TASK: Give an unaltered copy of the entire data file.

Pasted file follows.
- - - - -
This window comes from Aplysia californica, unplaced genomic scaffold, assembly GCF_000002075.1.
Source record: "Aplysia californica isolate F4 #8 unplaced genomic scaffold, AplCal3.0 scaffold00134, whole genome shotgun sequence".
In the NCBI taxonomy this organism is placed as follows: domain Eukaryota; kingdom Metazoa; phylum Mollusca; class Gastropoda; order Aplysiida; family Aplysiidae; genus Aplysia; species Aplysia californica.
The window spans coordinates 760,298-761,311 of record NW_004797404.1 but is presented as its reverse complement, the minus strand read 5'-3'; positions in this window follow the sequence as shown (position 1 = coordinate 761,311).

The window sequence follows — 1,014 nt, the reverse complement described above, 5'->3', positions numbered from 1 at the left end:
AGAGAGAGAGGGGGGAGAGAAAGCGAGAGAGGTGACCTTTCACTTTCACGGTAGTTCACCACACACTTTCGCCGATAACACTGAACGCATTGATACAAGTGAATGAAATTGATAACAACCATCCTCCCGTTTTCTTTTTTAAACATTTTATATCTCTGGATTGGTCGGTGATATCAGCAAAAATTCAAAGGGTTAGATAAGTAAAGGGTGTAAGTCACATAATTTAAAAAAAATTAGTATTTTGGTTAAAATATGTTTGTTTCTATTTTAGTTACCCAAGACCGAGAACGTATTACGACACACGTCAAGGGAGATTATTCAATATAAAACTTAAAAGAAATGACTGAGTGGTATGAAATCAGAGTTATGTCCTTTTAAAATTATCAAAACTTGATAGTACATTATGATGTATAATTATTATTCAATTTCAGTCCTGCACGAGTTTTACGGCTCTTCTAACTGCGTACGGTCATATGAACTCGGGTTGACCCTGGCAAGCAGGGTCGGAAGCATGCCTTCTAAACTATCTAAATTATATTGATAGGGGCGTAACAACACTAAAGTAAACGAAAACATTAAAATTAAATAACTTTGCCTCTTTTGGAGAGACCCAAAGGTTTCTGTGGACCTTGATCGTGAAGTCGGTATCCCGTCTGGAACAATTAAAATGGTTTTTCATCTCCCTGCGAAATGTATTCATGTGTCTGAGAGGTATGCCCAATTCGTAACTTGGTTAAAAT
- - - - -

This window comes from Aplysia californica, unplaced genomic scaffold, assembly GCF_000002075.1.
Source record: "Aplysia californica isolate F4 #8 unplaced genomic scaffold, AplCal3.0 scaffold00134, whole genome shotgun sequence".
In the NCBI taxonomy this organism is placed as follows: domain Eukaryota; kingdom Metazoa; phylum Mollusca; class Gastropoda; order Aplysiida; family Aplysiidae; genus Aplysia; species Aplysia californica.
The window spans coordinates 760,298-761,311 of record NW_004797404.1 but is presented as its reverse complement, the minus strand read 5'-3'; positions in this window follow the sequence as shown (position 1 = coordinate 761,311).

The window sequence follows — 1,014 nt, the reverse complement described above, 5'->3', positions numbered from 1 at the left end:
AGAGAGAGAGGGGGGAGAGAAAGCGAGAGAGGTGACCTTTCACTTTCACGGTAGTTCACCACACACTTTCGCCGATAACACTGAACGCATTGATACAAGTGAATGAAATTGATAACAACCATCCTCCCGTTTTCTTTTTTAAACATTTTATATCTCTGGATTGGTCGGTGATATCAGCAAAAATTCAAAGGGTTAGATAAGTAAAGGGTGTAAGTCACATAATTTAAAAAAAATTAGTATTTTGGTTAAAATATGTTTGTTTCTATTTTAGTTACCCAAGACCGAGAACGTATTACGACACACGTCAAGGGAGATTATTCAATATAAAACTTAAAAGAAATGACTGAGTGGTATGAAATCAGAGTTATGTCCTTTTAAAATTATCAAAACTTGATAGTACATTATGATGTATAATTATTATTCAATTTCAGTCCTGCACGAGTTTTACGGCTCTTCTAACTGCGTACGGTCATATGAACTCGGGTTGACCCTGGCAAGCAGGGTCGGAAGCATGCCTTCTAAACTATCTAAATTATATTGATAGGGGCGTAACAACACTAAAGTAAACGAAAACATTAAAATTAAATAACTTTGCCTCTTTTGGAGAGACCCAAAGGTTTCTGTGGACCTTGATCGTGAAGTCGGTATCCCGTCTGGAACAATTAAAATGGTTTTTCATCTCCCTGCGAAATGTATTCATGTGTCTGAGAGGTATGCCCAATTCGTAACTTGGTTAAAAT